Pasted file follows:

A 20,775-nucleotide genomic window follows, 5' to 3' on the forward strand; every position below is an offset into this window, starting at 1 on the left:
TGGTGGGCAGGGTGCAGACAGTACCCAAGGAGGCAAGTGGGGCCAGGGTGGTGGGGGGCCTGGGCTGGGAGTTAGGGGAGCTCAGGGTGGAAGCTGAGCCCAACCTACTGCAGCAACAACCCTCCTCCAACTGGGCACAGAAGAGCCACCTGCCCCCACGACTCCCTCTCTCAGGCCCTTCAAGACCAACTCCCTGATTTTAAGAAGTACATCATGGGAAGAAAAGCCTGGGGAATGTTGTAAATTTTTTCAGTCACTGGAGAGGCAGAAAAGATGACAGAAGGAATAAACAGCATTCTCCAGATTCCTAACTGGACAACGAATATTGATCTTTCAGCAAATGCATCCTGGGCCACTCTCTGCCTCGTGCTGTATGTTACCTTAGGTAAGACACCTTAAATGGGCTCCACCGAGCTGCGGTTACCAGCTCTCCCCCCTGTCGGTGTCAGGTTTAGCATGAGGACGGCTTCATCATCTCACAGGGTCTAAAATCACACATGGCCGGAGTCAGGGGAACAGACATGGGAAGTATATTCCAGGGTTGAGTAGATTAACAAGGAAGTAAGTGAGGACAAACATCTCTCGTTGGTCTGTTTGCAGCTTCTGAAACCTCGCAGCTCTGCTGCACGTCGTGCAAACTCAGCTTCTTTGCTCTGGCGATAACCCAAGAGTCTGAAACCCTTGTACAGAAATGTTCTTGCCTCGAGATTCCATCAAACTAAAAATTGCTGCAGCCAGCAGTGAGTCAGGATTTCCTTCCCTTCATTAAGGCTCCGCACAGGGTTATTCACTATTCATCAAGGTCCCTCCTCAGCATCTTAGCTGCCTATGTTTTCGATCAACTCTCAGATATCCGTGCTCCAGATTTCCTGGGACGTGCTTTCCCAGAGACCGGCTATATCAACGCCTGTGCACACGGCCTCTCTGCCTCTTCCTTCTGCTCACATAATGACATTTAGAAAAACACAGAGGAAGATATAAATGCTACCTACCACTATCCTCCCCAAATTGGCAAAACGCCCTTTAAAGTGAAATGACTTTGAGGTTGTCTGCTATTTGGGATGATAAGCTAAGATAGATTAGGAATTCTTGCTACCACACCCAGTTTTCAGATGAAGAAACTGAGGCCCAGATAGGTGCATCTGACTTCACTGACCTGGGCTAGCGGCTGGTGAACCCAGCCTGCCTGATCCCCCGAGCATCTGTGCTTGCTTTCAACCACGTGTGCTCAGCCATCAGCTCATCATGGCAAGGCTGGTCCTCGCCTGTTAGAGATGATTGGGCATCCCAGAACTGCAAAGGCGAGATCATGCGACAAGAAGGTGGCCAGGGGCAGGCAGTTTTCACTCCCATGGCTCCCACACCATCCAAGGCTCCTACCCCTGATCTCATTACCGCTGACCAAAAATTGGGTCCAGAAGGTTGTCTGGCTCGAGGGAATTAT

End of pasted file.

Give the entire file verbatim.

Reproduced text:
A 20,775-nucleotide genomic window follows, 5' to 3' on the forward strand; every position below is an offset into this window, starting at 1 on the left:
TGGTGGGCAGGGTGCAGACAGTACCCAAGGAGGCAAGTGGGGCCAGGGTGGTGGGGGGCCTGGGCTGGGAGTTAGGGGAGCTCAGGGTGGAAGCTGAGCCCAACCTACTGCAGCAACAACCCTCCTCCAACTGGGCACAGAAGAGCCACCTGCCCCCACGACTCCCTCTCTCAGGCCCTTCAAGACCAACTCCCTGATTTTAAGAAGTACATCATGGGAAGAAAAGCCTGGGGAATGTTGTAAATTTTTTCAGTCACTGGAGAGGCAGAAAAGATGACAGAAGGAATAAACAGCATTCTCCAGATTCCTAACTGGACAACGAATATTGATCTTTCAGCAAATGCATCCTGGGCCACTCTCTGCCTCGTGCTGTATGTTACCTTAGGTAAGACACCTTAAATGGGCTCCACCGAGCTGCGGTTACCAGCTCTCCCCCCTGTCGGTGTCAGGTTTAGCATGAGGACGGCTTCATCATCTCACAGGGTCTAAAATCACACATGGCCGGAGTCAGGGGAACAGACATGGGAAGTATATTCCAGGGTTGAGTAGATTAACAAGGAAGTAAGTGAGGACAAACATCTCTCGTTGGTCTGTTTGCAGCTTCTGAAACCTCGCAGCTCTGCTGCACGTCGTGCAAACTCAGCTTCTTTGCTCTGGCGATAACCCAAGAGTCTGAAACCCTTGTACAGAAATGTTCTTGCCTCGAGATTCCATCAAACTAAAAATTGCTGCAGCCAGCAGTGAGTCAGGATTTCCTTCCCTTCATTAAGGCTCCGCACAGGGTTATTCACTATTCATCAAGGTCCCTCCTCAGCATCTTAGCTGCCTATGTTTTCGATCAACTCTCAGATATCCGTGCTCCAGATTTCCTGGGACGTGCTTTCCCAGAGACCGGCTATATCAACGCCTGTGCACACGGCCTCTCTGCCTCTTCCTTCTGCTCACATAATGACATTTAGAAAAACACAGAGGAAGATATAAATGCTACCTACCACTATCCTCCCCAAATTGGCAAAACGCCCTTTAAAGTGAAATGACTTTGAGGTTGTCTGCTATTTGGGATGATAAGCTAAGATAGATTAGGAATTCTTGCTACCACACCCAGTTTTCAGATGAAGAAACTGAGGCCCAGATAGGTGCATCTGACTTCACTGACCTGGGCTAGCGGCTGGTGAACCCAGCCTGCCTGATCCCCCGAGCATCTGTGCTTGCTTTCAACCACGTGTGCTCAGCCATCAGCTCATCATGGCAAGGCTGGTCCTCGCCTGTTAGAGATGATTGGGCATCCCAGAACTGCAAAGGCGAGATCATGCGACAAGAAGGTGGCCAGGGGCAGGCAGTTTTCACTCCCATGGCTCCCACACCATCCAAGGCTCCTACCCCTGATCTCATTACCGCTGACCAAAAATTGGGTCCAGAAGGTTGTCTGGCTCGAGGGAATTAT